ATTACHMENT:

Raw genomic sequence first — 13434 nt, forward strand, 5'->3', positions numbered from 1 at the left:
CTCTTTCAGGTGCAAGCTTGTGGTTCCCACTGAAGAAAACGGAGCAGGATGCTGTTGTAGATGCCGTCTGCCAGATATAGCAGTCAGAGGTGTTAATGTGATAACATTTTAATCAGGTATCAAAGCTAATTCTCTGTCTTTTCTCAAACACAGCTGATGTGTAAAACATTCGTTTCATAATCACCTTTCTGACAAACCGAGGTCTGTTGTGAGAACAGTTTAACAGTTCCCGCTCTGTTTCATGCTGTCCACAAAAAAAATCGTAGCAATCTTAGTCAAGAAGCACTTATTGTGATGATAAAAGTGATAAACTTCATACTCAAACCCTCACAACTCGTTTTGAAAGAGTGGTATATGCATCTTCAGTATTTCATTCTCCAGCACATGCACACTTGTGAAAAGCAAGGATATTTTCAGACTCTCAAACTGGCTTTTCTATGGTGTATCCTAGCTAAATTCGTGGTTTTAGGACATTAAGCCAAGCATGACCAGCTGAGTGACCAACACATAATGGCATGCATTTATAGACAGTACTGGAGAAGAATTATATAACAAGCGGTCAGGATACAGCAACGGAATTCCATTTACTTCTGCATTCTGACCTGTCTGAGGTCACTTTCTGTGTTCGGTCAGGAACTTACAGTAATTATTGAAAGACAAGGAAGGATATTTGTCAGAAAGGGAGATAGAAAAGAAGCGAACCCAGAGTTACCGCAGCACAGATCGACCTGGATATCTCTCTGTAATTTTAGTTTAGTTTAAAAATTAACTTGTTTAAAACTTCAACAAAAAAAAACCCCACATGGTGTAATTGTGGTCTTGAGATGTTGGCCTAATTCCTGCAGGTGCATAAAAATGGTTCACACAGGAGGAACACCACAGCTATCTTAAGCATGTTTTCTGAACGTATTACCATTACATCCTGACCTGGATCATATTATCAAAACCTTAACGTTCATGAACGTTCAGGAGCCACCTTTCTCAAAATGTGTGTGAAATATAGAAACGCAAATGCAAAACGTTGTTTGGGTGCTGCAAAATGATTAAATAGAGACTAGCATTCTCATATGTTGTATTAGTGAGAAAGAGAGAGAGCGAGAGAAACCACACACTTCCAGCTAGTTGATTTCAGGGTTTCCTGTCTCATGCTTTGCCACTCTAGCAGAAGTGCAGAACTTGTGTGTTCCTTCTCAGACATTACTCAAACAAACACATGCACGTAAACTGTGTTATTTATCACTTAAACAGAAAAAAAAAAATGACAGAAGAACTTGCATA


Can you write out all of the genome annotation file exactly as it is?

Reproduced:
Raw genomic sequence first — 13434 nt, forward strand, 5'->3', positions numbered from 1 at the left:
CTCTTTCAGGTGCAAGCTTGTGGTTCCCACTGAAGAAAACGGAGCAGGATGCTGTTGTAGATGCCGTCTGCCAGATATAGCAGTCAGAGGTGTTAATGTGATAACATTTTAATCAGGTATCAAAGCTAATTCTCTGTCTTTTCTCAAACACAGCTGATGTGTAAAACATTCGTTTCATAATCACCTTTCTGACAAACCGAGGTCTGTTGTGAGAACAGTTTAACAGTTCCCGCTCTGTTTCATGCTGTCCACAAAAAAAATCGTAGCAATCTTAGTCAAGAAGCACTTATTGTGATGATAAAAGTGATAAACTTCATACTCAAACCCTCACAACTCGTTTTGAAAGAGTGGTATATGCATCTTCAGTATTTCATTCTCCAGCACATGCACACTTGTGAAAAGCAAGGATATTTTCAGACTCTCAAACTGGCTTTTCTATGGTGTATCCTAGCTAAATTCGTGGTTTTAGGACATTAAGCCAAGCATGACCAGCTGAGTGACCAACACATAATGGCATGCATTTATAGACAGTACTGGAGAAGAATTATATAACAAGCGGTCAGGATACAGCAACGGAATTCCATTTACTTCTGCATTCTGACCTGTCTGAGGTCACTTTCTGTGTTCGGTCAGGAACTTACAGTAATTATTGAAAGACAAGGAAGGATATTTGTCAGAAAGGGAGATAGAAAAGAAGCGAACCCAGAGTTACCGCAGCACAGATCGACCTGGATATCTCTCTGTAATTTTAGTTTAGTTTAAAAATTAACTTGTTTAAAACTTCAACAAAAAAAAACCCCACATGGTGTAATTGTGGTCTTGAGATGTTGGCCTAATTCCTGCAGGTGCATAAAAATGGTTCACACAGGAGGAACACCACAGCTATCTTAAGCATGTTTTCTGAACGTATTACCATTACATCCTGACCTGGATCATATTATCAAAACCTTAACGTTCATGAACGTTCAGGAGCCACCTTTCTCAAAATGTGTGTGAAATATAGAAACGCAAATGCAAAACGTTGTTTGGGTGCTGCAAAATGATTAAATAGAGACTAGCATTCTCATATGTTGTATTAGTGAGAAAGAGAGAGAGCGAGAGAAACCACACACTTCCAGCTAGTTGATTTCAGGGTTTCCTGTCTCATGCTTTGCCACTCTAGCAGAAGTGCAGAACTTGTGTGTTCCTTCTCAGACATTACTCAAACAAACACATGCACGTAAACTGTGTTATTTATCACTTAAACAGAAAAAAAAAAATGACAGAAGAACTTGCATA